SHORTLISTED FOR THE ORWELL PRIZE FOR POLITICAL WRITING
A DAILY TELEGRAPH BOOK OF THE YEAR
For two hundred years, the abolition of slavery in Britain has been a cause for self-congratulation – but no longer.
In 1807, Parliament outlawed the slave trade in the British Empire. But for the next 25 years more than 700,000 people remained enslaved, due to the immensely powerful pro-slavery group the ‘West India Interest’.
This ground-breaking history discloses the extent to which the ‘Interest’ were supported by nearly every figure of the British establishment – fighting, not to abolish slavery, but to maintain it for profit. Gripping and unflinching, The Interest is the long-overdue expose of one of Britain’s darkest, most turbulent times.
‘A critical piece of history and a devastating expose’ Shashi Tharoor, author of Inglorious Empire
‘Thoroughly researched and potent’ David Lammy MP
‘Essential reading’ Simon Sebag Montefiore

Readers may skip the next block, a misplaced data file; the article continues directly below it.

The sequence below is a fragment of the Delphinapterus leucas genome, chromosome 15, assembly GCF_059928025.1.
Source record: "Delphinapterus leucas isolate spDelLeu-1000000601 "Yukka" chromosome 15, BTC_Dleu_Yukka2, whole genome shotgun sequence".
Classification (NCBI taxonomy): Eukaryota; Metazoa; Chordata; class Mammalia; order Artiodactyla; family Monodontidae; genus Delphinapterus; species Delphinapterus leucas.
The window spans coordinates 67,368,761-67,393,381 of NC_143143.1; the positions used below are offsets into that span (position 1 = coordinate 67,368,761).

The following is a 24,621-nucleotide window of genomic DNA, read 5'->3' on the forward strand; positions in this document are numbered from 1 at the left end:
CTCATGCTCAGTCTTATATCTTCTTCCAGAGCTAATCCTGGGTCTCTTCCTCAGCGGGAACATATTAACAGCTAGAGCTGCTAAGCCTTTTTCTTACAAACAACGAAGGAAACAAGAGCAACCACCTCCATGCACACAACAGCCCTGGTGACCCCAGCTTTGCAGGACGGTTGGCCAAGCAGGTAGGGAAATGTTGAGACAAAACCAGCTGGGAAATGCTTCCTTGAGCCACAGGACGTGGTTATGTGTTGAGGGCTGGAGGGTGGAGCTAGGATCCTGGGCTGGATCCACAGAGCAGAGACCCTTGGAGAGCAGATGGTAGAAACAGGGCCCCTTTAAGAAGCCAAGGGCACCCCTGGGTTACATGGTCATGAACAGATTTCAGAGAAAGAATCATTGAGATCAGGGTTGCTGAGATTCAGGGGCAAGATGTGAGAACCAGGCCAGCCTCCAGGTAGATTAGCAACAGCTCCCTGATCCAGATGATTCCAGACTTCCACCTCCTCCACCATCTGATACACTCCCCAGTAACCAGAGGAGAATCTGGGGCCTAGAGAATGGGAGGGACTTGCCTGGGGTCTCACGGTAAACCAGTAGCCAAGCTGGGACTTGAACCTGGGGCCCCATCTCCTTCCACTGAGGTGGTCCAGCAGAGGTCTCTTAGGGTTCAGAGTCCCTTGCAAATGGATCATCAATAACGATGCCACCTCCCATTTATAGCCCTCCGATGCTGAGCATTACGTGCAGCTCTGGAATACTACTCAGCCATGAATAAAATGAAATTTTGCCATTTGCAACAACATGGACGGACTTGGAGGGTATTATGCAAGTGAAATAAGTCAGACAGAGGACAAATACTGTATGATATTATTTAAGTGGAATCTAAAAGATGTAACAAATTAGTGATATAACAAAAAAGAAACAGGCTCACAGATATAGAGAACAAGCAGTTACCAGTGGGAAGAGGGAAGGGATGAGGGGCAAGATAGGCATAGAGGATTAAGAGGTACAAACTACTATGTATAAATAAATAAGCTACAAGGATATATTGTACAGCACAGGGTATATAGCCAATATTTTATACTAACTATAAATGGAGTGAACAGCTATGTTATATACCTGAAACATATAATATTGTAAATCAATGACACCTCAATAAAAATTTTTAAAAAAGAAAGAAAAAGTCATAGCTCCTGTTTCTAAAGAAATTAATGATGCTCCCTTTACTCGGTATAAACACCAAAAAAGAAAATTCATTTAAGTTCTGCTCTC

An outstanding and gripping revelation ... essential reading -- Simon Sebag Montefiore Scintillating ... In twenty brisk, gripping chapters, Taylor charts the course from the foundation of the Anti-Slavery Society in 1823 to the final passage of the Slavery Abolition Act in 1833. Part of what makes this a compulsively readable book is his skill in cross-cutting between three groups of protagonists. On one track, we follow the abolitionist campaigners on their lengthy, uphill battle ... This well-known story is reanimated by some brilliant pen-portraits ... A second strand illuminates the fears and bigotries of white British West Indians ... The main focus of the book, however, is on the colonists' powerful domestic allies, the so-called West India Interest ... Taylor paints a vivid picture of their outlook, organisation and superior political connections ... As this timely, sobering book reminds us, British abolition cannot be celebrated as an inevitable or precocious national triumph. It was not the end, but only the beginning -- Fara Dabhoiwala * Guardian * One achievement of Taylor's fascinating book is that, for the first time in a book about abolition, it gives equal weight to the force of pro-slavery ... Taylor's political analysis is first-rate and riveting ... He argues that emancipation was neither inevitable nor altruistic; party politics in Westminster and rebellion from the West Indies played as much a role as moral outrage. Taylor's achievement [is to] show that, thanks to the power of the Interest, being pro-slavery was seen as a respectable, even popular, position in British politics until the day of its demise. Above all, he reminds us of the role of those who have been unsung in this story - of Mary Prince, Samuel Sharpe and Quamina -- Ben Wilson * The Times * A magnificent book ... riveting -- Ian Thomson * Evening Standard * Powerful ... engrossing ... Taylor's potent book shows why slavery took root as an essential part of British national life -- Martin Chilton * Independent *
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